Big data breaches come with big cost. You probably already know that, but are you really keeping up with the numbers? As of August 25, 2023, the average cost of a data breach for the year was calculated to be $4.45 million. That’s up 15% compared to 2020.
But remember, that’s the average. At the high end, if a large organization loses 50 million or more records, the cost tops $300 million. It’s no surprise that the same IBM study found that 51% of organizations are planning increased investment in cybersecurity.
The MOVEit breach
When a Russian ransomware group called Cl0p exploited a vulnerability in Progress Software’s MOVEit enterprise file transfer utility, beginning in May 2023, they were able to steal and hold hostage vast amounts of data. The attack is still unfolding, with Cl0p announcing new victims frequently, but this incident is already on track to become the most catastrophic and costly data breach in recent history.
Victims of the MOVEit breach
More than 2,500 organizations so far have reported being attacked, affecting the data of more than 67 million individuals.
- BORN Ontario, a registry of infants and people seeking pre- and post-natal care, lost data of 3.4 million individuals, including records from 2010 to 2023.
- Maximus, a massive U.S. government services contractor, lost the personal data of between 8 million and 11 million individuals, including Social Security numbers and health data.
- Pôle Emploi, the French government employment agency, lost the data of as many as 10 million individuals.
- U.S. Dept. of Justice and Pentagon suffered a breach of 632,000 email accounts.
Those are just some of the top victims to emerge so far. Many millions of other individual records have also been stolen in this breach.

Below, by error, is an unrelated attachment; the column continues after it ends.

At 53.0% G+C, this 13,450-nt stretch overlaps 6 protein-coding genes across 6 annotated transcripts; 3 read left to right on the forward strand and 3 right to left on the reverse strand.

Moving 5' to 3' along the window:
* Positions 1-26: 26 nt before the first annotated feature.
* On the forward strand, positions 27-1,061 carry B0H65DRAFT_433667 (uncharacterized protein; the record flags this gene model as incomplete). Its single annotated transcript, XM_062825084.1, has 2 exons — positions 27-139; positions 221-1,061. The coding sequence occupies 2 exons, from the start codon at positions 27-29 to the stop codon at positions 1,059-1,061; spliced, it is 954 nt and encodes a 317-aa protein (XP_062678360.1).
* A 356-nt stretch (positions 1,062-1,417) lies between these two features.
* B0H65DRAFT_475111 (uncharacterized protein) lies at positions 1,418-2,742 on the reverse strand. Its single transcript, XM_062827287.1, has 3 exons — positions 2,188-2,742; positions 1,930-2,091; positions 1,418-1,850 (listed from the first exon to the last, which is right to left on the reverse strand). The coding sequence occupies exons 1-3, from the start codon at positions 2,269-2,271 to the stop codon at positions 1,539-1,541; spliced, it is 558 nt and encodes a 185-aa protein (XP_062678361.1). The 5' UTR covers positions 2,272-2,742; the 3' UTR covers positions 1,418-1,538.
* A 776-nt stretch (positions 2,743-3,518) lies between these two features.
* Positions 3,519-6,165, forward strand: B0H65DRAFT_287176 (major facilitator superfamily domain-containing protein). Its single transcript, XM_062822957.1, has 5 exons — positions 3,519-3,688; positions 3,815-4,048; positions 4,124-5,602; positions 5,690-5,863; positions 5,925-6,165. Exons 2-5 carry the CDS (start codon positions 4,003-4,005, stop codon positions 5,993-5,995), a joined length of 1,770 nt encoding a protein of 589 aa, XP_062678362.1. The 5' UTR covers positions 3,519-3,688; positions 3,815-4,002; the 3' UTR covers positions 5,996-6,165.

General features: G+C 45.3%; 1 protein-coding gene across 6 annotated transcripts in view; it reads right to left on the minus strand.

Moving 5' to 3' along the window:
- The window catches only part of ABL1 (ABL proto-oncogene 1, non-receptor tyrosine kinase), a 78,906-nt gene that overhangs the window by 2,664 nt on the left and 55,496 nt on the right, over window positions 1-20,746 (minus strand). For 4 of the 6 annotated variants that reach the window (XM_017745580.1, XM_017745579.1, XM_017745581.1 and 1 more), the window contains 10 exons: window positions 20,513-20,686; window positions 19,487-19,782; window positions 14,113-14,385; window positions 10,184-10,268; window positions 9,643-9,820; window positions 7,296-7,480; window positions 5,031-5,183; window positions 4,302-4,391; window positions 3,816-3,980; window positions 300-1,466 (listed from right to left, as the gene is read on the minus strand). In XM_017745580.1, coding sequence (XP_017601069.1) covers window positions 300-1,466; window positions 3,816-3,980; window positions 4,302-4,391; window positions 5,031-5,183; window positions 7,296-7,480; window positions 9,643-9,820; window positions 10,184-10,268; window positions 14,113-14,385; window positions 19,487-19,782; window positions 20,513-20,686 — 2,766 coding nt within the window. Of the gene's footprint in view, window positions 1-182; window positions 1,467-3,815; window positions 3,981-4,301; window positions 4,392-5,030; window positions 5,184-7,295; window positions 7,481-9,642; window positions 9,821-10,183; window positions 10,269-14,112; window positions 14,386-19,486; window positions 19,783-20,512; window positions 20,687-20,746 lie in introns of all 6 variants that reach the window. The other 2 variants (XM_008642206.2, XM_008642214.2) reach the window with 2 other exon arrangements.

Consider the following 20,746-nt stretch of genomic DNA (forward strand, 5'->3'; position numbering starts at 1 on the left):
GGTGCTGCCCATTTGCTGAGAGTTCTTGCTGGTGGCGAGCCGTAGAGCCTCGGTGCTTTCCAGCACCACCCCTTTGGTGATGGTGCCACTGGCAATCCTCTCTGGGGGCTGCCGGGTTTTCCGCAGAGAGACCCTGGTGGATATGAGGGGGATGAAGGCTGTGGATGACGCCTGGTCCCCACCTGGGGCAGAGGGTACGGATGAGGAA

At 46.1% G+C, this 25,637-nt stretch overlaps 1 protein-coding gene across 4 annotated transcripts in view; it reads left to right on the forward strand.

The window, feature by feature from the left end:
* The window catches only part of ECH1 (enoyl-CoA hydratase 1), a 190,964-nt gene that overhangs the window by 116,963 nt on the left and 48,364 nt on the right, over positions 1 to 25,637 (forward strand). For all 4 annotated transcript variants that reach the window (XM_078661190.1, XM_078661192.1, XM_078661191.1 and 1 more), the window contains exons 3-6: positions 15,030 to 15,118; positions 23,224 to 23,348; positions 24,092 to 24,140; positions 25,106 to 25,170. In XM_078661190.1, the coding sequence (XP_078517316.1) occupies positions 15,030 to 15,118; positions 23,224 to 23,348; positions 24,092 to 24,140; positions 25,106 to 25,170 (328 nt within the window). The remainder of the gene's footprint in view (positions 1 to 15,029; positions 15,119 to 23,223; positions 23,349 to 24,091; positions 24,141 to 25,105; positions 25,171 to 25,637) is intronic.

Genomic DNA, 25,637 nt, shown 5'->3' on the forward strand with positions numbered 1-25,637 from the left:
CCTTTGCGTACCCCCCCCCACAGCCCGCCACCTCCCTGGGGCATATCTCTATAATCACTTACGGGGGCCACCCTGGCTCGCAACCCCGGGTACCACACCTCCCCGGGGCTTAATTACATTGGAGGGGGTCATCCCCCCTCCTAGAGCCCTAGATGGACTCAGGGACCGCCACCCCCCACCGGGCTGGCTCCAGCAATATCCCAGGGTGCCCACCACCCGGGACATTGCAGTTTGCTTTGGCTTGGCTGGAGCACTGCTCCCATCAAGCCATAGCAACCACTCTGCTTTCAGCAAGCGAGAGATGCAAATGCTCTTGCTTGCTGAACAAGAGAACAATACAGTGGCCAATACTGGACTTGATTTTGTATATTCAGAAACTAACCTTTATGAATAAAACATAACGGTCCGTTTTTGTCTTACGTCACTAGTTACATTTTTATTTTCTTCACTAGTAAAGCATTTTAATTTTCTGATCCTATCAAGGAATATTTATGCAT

Lessons from the breach
Like other recent large-scale breaches, this one involves the compromise of a very widely used piece of software that no one thinks about much — it’s just a part of the infrastructure that securely and reliably moves protected files around as needed.
Because MOVEit is so widely used, a single attack was able to affect a very wide variety of target organizations.
From state and federal agencies, pension funds, state DMVs, financial services firms, nonprofits, and other organizations, the total amount of personally identifying information taken in this breach is breathtaking.
Some victims have received ransom demands to prevent public exposure of their data, and some have paid. No doubt many are closely rereading their cyber-insurance policies.
Protection against these types of attacks
Defending against a zero-day exploit like the MOVEit Breach can be challenging, but you can reduce risks by building a comprehensive, integrated security infrastructure. An advanced web-application-and-API-protection (WAAP) platform like Barracuda Application Protection can help uncover and mitigate some risks from software supply chains and third-party applications.
Part of what’s driving the huge reach of this breach is the complexity of modern software supply chains. Around a third of known victims were impacted via third parties or by subcontractors, contractors, and vendors. And the full spread of effects is yet to be understood.
Redesigning and rebuilding software procurement and development processes to optimize security up and down the supply chain is a major challenge, but the benefits in terms of exposure to cyber risk makes it worth it for many organizations.